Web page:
What the PC games have always offered is massive scale and interactivity that you simply don’t find on the consoles due to their technological limitations. Although Crysis didn’t offer the gore I’d have expected from a post-Soldier of Fortunegame, it’s revolutionarily beautiful High definition graphics and advanced physics engine offered a gaming experience that I was almost certain Crysis2 - developed specifically for the consoles - wouldn’t be able to match. I was 100% right. CRYSIS 2’s GAMEPLAYfeels like a hybrid of Crysis andCall of Duty, but, it leans further towards the latter than the former. In this game, you star as “Alcatraz” – U.S. Special forces soldier who survives an alien attack, only to be chosen by Prophet - one of the protagonists from the first game – to don his Nanosuit and use it to help scientists discover the origin of the invading aliens and develop a cure for a biological plague which is literally turning humans to mush. The player customization and rewards system is designed behindCall of Duty’s. You earn experience points (XP) as you play and are later allowed to unlock better weapons. With new weapons unlocked, comes the possibility of unlocking better attachments for those weapons. You want a reflex sight? Unlock it! Want a silencer? Unlock it! The longer you play and experiment with different weapons classes, the more weapons you can access. In the singleplayer game, upgrades are handled similarly, although, you’ll need to kill aliens and collect their tissue's nanocatalysts - another version of XP points.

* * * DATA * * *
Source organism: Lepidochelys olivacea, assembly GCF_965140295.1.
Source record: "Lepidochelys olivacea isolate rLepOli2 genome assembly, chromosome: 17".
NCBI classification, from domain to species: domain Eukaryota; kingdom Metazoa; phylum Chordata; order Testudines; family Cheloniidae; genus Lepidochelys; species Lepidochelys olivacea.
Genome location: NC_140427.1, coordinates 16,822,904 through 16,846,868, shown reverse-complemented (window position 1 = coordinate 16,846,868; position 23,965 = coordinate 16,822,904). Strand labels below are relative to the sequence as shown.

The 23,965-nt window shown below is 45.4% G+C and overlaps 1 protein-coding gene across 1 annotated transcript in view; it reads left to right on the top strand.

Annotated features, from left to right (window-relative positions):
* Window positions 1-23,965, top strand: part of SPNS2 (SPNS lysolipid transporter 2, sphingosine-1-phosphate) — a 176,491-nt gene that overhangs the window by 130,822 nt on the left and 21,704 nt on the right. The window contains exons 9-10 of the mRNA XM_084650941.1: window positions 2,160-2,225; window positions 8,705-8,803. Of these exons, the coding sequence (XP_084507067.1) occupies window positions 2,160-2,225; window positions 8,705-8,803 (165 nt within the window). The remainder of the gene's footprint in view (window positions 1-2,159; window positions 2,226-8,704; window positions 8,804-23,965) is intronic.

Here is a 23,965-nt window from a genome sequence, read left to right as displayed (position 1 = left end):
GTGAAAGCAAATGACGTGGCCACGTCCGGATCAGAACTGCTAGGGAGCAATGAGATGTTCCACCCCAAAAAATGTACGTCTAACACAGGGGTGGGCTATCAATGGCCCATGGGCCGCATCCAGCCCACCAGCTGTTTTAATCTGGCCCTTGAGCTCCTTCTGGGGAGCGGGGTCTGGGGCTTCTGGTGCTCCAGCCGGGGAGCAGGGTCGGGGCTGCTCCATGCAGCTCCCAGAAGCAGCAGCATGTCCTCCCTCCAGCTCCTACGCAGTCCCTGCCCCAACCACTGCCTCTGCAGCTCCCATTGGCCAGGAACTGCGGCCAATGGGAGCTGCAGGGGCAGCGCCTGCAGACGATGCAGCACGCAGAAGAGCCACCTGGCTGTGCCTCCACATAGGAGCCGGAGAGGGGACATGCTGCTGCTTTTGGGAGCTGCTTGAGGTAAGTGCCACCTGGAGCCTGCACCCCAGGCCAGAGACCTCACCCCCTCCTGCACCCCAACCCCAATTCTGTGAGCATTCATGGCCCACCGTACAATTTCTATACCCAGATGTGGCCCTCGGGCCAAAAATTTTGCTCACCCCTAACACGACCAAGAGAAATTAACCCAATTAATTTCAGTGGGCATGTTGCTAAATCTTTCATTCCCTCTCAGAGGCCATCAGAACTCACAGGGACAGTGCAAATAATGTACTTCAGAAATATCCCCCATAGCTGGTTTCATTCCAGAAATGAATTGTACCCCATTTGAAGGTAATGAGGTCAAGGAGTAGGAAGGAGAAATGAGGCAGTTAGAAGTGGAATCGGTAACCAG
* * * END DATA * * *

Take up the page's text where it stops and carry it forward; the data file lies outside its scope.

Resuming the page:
Killstreaks are rewarded similar toCOD4 too. Kill 3 guys in a row - you can activate a radar that shows your team the entire map. Kill 5 - you can activate an orbital laser ala: Gears of War. Kill 7 and use an airstrike against a portion of the map. It’s virtually aCOD4clone.
The designers used the nanosuit to implement Crysis2’s version ofCOD4’s“perks” system. By playing the game and gaining XP, you unlock perks for your suit. Some allow you to move quieter. Some let you detect enemies as they enter your proximity. More sophisticated perks allow you to see footsteps and paths taken by cloaked enemies. One perk decreases the energy drain speed of your suit. Unfortunately, that last one is a necessity because every single thing you do drains energy. Running drains energy. Jumping drains energy. You can cloak yourself in invisibility and even activate an armor density increase, but, those drain your energy even more. Just moving around causes you to have to consciously balance your energy usage, less you end up vulnerable when enemies are on your tail.